Emergency situations can happen anytime, anywhere–and when they do, there’s often little time to research treatment methods.
Though the first step should almost always be to contact emergency responders such as paramedics, police, the fire department, etc. there are a number of first-aid procedures that everyone should understand. The importance of understanding these techniques is especially important to people who enjoy sports such as boating, skiing, etc. as emergency situations can crop up quickly, and professionals responders may not be able to reach the scene as quickly as needed.
This article will offer a brief overview of 3 basic first-aid techniques, as well as links to websites that offer further information. Of course, reading about a procedure on the internet is not the same as learning from a professional, therefore we highly recommend that you take a certified first-aid class, like those offered across the country by the American Red Cross.
Cardiopulmonary resuscitation, or CPR for short, is one of the most famous first-aid techniques. Though it is unlikely to restart the heart or restore consciousness by itself, (and is not as dramatically effective as movies and television may lead us to believe,) it can help maintain the flow of blood through the brain and the heart–thus extending the window of opportunity in which a patient can be resuscitated through defibrillation. The Mayo clinic offers extensive information regarding CPR, and asserts that even untrained bystanders can offer a basic form of hands-only CPR by giving roughly 100 chest compressions per minute.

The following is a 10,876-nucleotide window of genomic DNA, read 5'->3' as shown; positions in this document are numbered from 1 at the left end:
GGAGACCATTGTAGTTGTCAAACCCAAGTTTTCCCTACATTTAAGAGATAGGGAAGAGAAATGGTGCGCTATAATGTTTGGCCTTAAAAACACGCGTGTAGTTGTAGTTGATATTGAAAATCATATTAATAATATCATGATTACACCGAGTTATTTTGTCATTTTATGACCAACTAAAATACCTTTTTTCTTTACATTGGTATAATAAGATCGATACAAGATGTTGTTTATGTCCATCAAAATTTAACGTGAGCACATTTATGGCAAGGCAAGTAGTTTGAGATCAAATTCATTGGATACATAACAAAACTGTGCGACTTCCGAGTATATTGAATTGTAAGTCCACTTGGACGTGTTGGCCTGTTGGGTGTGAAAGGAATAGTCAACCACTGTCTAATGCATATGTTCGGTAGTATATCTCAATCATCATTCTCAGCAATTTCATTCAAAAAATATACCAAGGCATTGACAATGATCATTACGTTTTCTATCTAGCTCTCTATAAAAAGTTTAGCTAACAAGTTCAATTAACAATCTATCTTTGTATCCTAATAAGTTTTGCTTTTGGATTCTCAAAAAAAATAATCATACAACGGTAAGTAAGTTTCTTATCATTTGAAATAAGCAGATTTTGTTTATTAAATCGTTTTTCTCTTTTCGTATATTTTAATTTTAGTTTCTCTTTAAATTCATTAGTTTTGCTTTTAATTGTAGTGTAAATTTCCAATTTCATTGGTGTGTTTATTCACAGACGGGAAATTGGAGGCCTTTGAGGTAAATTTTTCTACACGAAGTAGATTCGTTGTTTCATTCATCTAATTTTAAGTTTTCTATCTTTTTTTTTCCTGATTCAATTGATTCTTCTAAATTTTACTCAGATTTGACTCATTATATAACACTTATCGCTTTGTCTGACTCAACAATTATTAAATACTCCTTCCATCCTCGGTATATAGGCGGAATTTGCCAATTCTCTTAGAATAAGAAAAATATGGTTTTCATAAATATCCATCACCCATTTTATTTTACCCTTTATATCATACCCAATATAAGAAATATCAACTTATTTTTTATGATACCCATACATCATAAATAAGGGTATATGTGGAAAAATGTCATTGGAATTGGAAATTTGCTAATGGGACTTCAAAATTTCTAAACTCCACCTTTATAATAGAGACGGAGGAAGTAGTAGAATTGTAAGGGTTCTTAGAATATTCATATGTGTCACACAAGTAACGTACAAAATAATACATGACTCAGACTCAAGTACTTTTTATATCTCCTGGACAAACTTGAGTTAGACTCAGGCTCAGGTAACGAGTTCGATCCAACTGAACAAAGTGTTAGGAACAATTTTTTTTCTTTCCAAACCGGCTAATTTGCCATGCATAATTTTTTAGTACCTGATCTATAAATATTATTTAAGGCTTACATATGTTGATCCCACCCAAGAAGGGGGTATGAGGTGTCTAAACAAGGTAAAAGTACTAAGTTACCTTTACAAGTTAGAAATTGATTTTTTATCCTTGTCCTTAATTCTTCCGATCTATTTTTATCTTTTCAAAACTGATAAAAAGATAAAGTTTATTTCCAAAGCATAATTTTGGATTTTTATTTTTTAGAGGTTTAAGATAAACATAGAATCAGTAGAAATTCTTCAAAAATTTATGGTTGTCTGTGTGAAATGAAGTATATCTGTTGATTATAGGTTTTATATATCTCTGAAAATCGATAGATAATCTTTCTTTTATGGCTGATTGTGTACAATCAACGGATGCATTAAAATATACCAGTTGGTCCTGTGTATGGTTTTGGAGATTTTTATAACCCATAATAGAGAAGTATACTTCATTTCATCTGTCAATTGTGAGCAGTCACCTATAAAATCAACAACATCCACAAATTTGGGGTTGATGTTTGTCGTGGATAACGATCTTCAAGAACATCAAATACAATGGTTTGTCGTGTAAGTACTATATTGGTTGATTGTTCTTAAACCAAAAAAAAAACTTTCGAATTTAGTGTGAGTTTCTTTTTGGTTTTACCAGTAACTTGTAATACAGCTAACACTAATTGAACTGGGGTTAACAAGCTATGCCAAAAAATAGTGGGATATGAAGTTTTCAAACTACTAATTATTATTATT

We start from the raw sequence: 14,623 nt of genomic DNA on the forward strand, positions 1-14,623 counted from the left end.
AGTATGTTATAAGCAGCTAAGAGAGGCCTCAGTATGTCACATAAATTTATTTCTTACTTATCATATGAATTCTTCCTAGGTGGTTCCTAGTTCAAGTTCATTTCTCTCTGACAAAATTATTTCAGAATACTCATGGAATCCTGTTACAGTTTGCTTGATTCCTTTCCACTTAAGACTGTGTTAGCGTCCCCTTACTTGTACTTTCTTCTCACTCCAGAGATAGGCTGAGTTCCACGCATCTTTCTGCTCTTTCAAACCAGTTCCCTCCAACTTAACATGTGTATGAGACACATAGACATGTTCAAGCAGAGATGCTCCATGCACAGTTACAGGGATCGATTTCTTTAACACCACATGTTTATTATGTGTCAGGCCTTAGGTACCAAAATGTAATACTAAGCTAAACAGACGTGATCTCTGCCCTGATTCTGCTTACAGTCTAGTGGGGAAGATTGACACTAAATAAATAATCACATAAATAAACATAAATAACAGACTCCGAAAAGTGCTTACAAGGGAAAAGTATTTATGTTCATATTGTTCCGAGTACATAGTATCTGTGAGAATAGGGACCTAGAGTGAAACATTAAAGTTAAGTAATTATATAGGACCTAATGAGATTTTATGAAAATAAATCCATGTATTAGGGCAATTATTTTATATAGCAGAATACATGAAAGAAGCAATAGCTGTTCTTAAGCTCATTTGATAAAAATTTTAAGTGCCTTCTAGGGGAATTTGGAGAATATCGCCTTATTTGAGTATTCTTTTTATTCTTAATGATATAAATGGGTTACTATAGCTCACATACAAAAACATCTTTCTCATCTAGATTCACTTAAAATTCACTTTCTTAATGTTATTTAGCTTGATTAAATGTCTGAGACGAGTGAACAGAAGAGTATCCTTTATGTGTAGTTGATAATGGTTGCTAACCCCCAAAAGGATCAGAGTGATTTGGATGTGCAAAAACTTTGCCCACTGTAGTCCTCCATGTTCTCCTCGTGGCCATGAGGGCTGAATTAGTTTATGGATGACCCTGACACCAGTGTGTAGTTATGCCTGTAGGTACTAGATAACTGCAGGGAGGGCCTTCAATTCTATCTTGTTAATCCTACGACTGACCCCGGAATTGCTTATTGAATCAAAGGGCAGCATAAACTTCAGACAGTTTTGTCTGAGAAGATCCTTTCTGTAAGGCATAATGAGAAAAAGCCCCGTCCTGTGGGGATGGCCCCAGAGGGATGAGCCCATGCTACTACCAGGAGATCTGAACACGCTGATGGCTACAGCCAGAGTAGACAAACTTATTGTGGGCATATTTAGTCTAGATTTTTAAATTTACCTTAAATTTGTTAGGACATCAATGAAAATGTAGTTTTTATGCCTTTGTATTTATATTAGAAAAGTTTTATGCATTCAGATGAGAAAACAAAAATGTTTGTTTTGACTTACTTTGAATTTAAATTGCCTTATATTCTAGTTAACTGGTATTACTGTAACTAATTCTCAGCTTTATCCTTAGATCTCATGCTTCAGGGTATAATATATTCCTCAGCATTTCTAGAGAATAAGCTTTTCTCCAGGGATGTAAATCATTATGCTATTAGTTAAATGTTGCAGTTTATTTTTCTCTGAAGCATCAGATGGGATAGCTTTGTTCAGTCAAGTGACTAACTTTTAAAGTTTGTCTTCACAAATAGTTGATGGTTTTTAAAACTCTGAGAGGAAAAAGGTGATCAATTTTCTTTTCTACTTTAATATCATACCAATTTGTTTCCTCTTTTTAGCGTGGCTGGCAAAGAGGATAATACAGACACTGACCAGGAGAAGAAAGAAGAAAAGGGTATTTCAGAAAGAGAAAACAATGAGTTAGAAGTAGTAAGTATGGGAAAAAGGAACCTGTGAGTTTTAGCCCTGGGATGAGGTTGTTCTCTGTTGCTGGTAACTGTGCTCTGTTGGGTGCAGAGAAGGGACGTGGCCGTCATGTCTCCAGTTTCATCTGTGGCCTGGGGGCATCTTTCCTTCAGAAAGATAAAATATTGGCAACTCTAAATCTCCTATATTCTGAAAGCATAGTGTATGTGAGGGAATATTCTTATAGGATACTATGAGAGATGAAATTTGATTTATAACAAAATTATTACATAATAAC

The Heimlich Maneuver
If someone is choking on a foreign object, abdominal thrusts (aka the Heimlich Maneuver,) can help to save their life. You can read about the procedure at the Mayo Clinic website. Keep in mind that the universal sign of choking is to place two hands over the throat, and that choking victims should never run off to the bathroom or other private places in order to avoid embarrassment. There is mixed information as to whether the Heimlich maneuver is recommendable in cases such as drowning or asthma. A quick side note regarding choking, you may wish to check out this quick guide to choking prevention in children offered by the New York department of health.
How to Stop Severe Bleeding
Severe bleeding can lead to shock, loss of consciousness, and even death within a few short minutes. Thankfully, applying pressure or binding off a wound can do a great deal in order to prevent this. This brief guide to stopping bleeding offered by the British first aid society Saint John Ambulance is highly recommended.
Always Play it Safe!
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